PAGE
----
The laminated dough results in several thin flaky layers once the musamman is fried; hence, this kind of pastry was also known as muwarraq (مورّق), that is to say, ‘consisting of layers as thin as paper (waraq).’ For best result, the musammana are fried in clarified butter until golden brown. As they can be quite greasy, drain well before serving. The recipe recommends pouring on some (hot) honey and dusting with cinnamon and sugar — there you have it, heaven on a plate!
Although the recipe appears in a 13th-century Andalusian cookery book, it was said to be a specialty of the people of Fez, which at the time was the capital of the Marinid sultanate, a Berber empire. This also explains the clearly Berber name of the sweet, tārfist (تارفست). It starts with flatbreads being baked in the oven before being crumbled up. The crumbs are then stirred into a mixture of water and honey, coloured with saffron. The end result is a paste which, after hardening, is shaped into a ring with some clarified butter (ghee) being poured into the hole in the middle. Serve with a sprinkling of sugar, cinnamon, spikenard, cloves, and taffy (fānīd, فانيد).
Ideally, this bread should be made in a traditional clay oven, known as the tannūr (تنور), but in case you don’t have access to one, feel free to use a good home oven. The dough is made with flour, dried cheese (for best results use drained cottage cheese), twenty eggs (yes, you read that right), and milk. The seasonings for the dough include fenugreek, mastic, anise, nigella, coriander, sesame and caraway seeds. Shape the dough into loaves and then bake. This bread is absolutely scrumptious and ideal to make last week’s sandwiches.
A 13th-century recipe for a bread you can either make with white flour or semolina. Add yeast, salt and warm water, and knead into loaves of your choosing ; for the recreation it was decided to make small round ones. Leave to rise before baking, and that’s it! In addition, they are stamped with home-made bread stamps. The stamping of food goes back to Antiquity and was also widely used in the medieval Muslim world, often to mark ownership (think of the famous apple in the Arabian Nights story of the Three Apples), or simply as a gimmick, when it could involve an animal, a saying, etc. (which would also be extended to tableware). Two of the stamps contain text: كُل هَنِيئًا (kul hani’an, ‘Eat and enjoy’, i.e. bon appétit) and وليمة السلطان (walīmat al-sultān, ‘the Sultan’s Feast’). The third and fourth stamps represent a gazelle and a geometric design, respectively.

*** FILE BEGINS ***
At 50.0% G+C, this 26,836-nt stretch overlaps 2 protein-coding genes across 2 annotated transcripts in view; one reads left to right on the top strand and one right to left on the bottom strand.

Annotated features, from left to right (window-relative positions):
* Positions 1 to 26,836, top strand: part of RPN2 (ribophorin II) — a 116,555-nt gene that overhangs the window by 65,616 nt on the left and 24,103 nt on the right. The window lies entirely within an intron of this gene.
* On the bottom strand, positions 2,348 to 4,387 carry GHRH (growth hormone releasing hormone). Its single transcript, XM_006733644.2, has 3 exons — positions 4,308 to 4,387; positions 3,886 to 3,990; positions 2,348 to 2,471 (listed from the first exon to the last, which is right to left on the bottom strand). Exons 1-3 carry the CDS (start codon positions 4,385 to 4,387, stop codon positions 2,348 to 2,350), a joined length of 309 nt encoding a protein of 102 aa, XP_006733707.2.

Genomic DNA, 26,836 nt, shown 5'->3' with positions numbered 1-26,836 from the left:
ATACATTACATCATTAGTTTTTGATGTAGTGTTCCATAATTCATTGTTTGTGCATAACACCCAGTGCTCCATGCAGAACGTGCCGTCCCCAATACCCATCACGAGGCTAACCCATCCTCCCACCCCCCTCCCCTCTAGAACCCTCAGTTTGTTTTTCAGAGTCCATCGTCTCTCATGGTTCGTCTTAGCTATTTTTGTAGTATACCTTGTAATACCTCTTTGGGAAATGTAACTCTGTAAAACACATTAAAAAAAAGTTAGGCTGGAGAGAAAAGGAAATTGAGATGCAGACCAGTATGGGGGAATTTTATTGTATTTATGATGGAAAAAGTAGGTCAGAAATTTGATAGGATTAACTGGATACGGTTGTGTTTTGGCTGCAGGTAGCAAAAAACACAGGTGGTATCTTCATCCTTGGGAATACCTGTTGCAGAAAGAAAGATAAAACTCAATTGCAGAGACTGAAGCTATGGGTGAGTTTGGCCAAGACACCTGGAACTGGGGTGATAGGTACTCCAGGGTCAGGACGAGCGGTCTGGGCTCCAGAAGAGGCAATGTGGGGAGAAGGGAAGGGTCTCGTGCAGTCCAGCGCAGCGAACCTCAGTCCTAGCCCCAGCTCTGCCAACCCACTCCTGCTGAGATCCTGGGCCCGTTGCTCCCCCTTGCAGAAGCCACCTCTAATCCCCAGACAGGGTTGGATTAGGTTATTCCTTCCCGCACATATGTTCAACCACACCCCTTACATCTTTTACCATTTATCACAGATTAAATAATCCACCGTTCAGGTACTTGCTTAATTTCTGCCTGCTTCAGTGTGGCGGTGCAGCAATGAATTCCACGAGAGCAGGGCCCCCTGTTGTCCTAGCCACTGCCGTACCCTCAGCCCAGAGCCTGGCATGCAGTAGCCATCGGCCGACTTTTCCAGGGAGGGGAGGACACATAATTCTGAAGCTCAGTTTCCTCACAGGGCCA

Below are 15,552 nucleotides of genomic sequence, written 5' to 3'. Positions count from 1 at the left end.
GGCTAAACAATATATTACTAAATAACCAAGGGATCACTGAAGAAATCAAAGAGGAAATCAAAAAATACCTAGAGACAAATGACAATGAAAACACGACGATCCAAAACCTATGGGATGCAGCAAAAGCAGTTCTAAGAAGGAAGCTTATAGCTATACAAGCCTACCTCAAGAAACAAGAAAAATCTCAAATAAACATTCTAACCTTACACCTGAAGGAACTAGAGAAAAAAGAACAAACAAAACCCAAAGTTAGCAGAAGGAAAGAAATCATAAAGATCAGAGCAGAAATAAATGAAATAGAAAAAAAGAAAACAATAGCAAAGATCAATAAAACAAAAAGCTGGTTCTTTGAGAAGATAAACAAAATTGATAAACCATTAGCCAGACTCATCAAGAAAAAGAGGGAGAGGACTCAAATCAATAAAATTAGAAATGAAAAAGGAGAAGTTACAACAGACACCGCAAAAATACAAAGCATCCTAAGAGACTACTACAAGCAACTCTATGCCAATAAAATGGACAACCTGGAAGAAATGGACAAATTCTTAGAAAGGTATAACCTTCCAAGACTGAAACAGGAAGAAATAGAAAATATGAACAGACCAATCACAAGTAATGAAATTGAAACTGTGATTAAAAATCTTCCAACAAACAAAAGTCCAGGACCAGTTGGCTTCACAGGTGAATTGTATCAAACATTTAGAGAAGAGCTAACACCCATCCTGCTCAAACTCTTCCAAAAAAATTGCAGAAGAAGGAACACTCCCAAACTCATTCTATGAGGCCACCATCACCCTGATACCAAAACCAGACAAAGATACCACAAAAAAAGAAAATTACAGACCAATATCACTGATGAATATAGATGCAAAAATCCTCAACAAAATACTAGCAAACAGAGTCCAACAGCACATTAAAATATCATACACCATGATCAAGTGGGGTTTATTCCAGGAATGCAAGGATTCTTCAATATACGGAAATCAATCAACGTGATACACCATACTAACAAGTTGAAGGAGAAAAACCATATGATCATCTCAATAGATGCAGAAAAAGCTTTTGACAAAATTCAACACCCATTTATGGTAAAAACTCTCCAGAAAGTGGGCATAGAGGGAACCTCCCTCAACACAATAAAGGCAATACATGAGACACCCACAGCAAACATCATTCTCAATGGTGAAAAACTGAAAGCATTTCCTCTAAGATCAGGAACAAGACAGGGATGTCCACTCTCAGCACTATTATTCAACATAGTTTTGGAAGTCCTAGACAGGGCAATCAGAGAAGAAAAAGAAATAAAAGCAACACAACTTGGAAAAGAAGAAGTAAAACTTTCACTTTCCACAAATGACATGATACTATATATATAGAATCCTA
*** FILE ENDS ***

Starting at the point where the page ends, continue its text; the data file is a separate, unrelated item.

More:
This recipe, which is found in 13th- and 15th-century Egyptian cookery books, is the ancestor to the modern Lebanese favourite. Its name betrays a Turkish origin and it is likely that the dish was imported by Turkic tribes from the Central Asian steppes. The oldest recorded ravioli-type dish is the Chinese laowan from the third century CE. The Egyptian recipe requires dough to be made like tuṭmāj, from which round shapes are cut. After adding the stuffing (meat, spikenard, saffron, onion, mint), fold like ravioli and then boil in water. They are served with either yoghurt or macerated pomegranate seeds extract. It’s a good idea to make a good-sized batch so you have enough to freeze for future lunches!
ِA delicious Abbasid bread recipe from the 10th century. It takes its name from the fact that after making the dough and letting it rise, it is rubbed with olive oil. Preheat the oven (or a tannur if you happen to have one out in the back!), and bake. Don’t forget to drizzle on water and milk before putting the loaves in the oven.
This recipe is unusual in that it is one of the few attributed to a female cook, in this case al-Hafiziyya (الحافِظِيَّة), who was a servant to al-Malik al-‘Adil (d. 1218), the younger brother and successor of the great Salah al-Din (Saladin). The biscuits were extremely popular, and their preparation often involved them being cooked twice (e.g. baking and toasting). This 13th-century Syrian recipe is made with semolina, almond oil and milk. Note that they are not sweet but savoury — a wonderful accompaniment for, for instance, pâté, or any kind of dip. The birthplace of ka’k is Egypt — indeed, the word itself is derived from the Coptic ϭⲁⲁϭⲉ (kaake), or its variant ⲕⲁⲕⲉ (kake), meaning ‘baked loaf, cake’.